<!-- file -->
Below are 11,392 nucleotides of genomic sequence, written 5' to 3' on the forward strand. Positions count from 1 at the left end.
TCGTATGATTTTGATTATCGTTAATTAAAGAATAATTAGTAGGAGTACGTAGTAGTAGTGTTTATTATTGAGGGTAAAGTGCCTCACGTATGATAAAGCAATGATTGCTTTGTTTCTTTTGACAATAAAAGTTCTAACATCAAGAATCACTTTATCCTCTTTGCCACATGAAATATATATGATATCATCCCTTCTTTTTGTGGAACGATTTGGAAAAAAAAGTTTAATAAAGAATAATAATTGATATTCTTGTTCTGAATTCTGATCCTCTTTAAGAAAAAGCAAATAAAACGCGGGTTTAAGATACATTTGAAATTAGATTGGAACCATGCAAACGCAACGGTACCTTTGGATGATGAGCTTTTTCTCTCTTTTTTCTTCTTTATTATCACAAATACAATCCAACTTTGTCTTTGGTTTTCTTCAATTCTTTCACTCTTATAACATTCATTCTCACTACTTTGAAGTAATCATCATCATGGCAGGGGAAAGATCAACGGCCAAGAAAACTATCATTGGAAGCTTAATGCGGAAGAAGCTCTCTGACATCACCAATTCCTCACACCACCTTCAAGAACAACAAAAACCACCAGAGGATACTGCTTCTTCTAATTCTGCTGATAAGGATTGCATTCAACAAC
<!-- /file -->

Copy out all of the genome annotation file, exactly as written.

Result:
Below are 11,392 nucleotides of genomic sequence, written 5' to 3' on the forward strand. Positions count from 1 at the left end.
TCGTATGATTTTGATTATCGTTAATTAAAGAATAATTAGTAGGAGTACGTAGTAGTAGTGTTTATTATTGAGGGTAAAGTGCCTCACGTATGATAAAGCAATGATTGCTTTGTTTCTTTTGACAATAAAAGTTCTAACATCAAGAATCACTTTATCCTCTTTGCCACATGAAATATATATGATATCATCCCTTCTTTTTGTGGAACGATTTGGAAAAAAAAGTTTAATAAAGAATAATAATTGATATTCTTGTTCTGAATTCTGATCCTCTTTAAGAAAAAGCAAATAAAACGCGGGTTTAAGATACATTTGAAATTAGATTGGAACCATGCAAACGCAACGGTACCTTTGGATGATGAGCTTTTTCTCTCTTTTTTCTTCTTTATTATCACAAATACAATCCAACTTTGTCTTTGGTTTTCTTCAATTCTTTCACTCTTATAACATTCATTCTCACTACTTTGAAGTAATCATCATCATGGCAGGGGAAAGATCAACGGCCAAGAAAACTATCATTGGAAGCTTAATGCGGAAGAAGCTCTCTGACATCACCAATTCCTCACACCACCTTCAAGAACAACAAAAACCACCAGAGGATACTGCTTCTTCTAATTCTGCTGATAAGGATTGCATTCAACAAC